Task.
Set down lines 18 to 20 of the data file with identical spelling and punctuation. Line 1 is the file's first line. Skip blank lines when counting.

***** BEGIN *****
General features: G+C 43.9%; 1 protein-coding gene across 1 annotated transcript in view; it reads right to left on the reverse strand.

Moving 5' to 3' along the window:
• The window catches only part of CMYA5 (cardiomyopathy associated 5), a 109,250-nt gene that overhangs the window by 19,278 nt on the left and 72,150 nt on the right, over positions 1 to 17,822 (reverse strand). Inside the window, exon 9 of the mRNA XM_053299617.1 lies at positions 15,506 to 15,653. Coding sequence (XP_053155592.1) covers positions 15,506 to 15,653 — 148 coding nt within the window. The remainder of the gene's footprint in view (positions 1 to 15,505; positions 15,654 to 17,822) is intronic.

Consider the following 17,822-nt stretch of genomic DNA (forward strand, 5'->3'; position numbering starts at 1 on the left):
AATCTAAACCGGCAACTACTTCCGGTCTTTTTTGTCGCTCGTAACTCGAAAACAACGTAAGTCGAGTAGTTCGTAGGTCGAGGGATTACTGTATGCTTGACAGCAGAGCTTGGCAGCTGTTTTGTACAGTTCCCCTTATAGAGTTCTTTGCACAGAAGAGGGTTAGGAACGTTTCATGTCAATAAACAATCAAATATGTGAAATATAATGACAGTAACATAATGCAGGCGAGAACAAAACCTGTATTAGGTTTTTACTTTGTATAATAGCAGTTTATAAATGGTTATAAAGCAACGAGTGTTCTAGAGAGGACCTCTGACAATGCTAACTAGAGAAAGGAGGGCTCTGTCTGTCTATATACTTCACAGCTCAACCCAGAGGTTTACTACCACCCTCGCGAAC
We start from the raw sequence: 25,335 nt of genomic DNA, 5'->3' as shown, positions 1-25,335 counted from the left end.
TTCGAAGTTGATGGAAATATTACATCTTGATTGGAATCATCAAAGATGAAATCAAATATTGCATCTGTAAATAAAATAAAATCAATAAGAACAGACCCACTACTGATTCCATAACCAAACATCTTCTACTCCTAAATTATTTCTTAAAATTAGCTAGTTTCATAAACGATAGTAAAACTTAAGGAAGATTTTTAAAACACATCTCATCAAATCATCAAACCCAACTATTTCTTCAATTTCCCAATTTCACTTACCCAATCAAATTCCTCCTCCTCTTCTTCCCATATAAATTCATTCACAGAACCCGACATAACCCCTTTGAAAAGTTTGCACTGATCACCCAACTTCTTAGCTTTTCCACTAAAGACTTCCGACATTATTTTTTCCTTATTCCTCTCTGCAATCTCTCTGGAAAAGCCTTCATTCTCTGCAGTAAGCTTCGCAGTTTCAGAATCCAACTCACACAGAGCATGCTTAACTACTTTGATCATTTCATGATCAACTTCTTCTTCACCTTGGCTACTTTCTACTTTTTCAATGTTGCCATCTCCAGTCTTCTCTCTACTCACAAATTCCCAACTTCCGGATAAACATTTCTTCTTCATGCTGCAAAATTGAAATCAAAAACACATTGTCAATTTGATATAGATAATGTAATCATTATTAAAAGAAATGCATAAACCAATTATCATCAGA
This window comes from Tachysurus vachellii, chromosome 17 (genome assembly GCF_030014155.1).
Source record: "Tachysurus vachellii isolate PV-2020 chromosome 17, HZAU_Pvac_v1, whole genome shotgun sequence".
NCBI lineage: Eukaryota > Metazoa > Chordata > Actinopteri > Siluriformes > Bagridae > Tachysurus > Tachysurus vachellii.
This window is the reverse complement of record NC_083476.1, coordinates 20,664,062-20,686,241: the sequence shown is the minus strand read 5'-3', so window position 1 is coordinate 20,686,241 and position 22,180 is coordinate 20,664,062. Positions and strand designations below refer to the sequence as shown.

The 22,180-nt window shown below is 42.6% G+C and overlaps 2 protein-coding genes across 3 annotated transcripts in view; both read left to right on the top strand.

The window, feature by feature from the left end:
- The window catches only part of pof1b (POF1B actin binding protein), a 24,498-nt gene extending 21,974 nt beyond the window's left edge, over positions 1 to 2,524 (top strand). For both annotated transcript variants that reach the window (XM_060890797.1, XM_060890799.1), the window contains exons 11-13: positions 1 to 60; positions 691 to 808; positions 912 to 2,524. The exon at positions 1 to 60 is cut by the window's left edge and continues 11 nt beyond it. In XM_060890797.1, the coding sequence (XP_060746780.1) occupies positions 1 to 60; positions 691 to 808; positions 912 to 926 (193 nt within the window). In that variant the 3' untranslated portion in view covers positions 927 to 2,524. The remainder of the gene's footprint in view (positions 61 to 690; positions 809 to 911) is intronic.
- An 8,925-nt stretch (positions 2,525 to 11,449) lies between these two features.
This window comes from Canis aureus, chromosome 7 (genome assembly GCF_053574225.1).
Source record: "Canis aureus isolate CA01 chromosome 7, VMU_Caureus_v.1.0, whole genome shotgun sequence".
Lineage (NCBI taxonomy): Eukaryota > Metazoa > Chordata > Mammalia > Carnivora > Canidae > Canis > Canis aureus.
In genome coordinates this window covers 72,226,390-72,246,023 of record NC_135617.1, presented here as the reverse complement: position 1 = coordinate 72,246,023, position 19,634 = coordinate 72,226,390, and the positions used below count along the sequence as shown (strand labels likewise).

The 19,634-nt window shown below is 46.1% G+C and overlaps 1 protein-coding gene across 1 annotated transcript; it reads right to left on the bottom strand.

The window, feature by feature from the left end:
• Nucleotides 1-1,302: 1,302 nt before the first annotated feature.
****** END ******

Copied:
Lineage (NCBI taxonomy): Eukaryota > Metazoa > Chordata > Mammalia > Carnivora > Canidae > Canis > Canis aureus.
In genome coordinates this window covers 72,226,390-72,246,023 of record NC_135617.1, presented here as the reverse complement: position 1 = coordinate 72,246,023, position 19,634 = coordinate 72,226,390, and the positions used below count along the sequence as shown (strand labels likewise).

The 19,634-nt window shown below is 46.1% G+C and overlaps 1 protein-coding gene across 1 annotated transcript; it reads right to left on the bottom strand.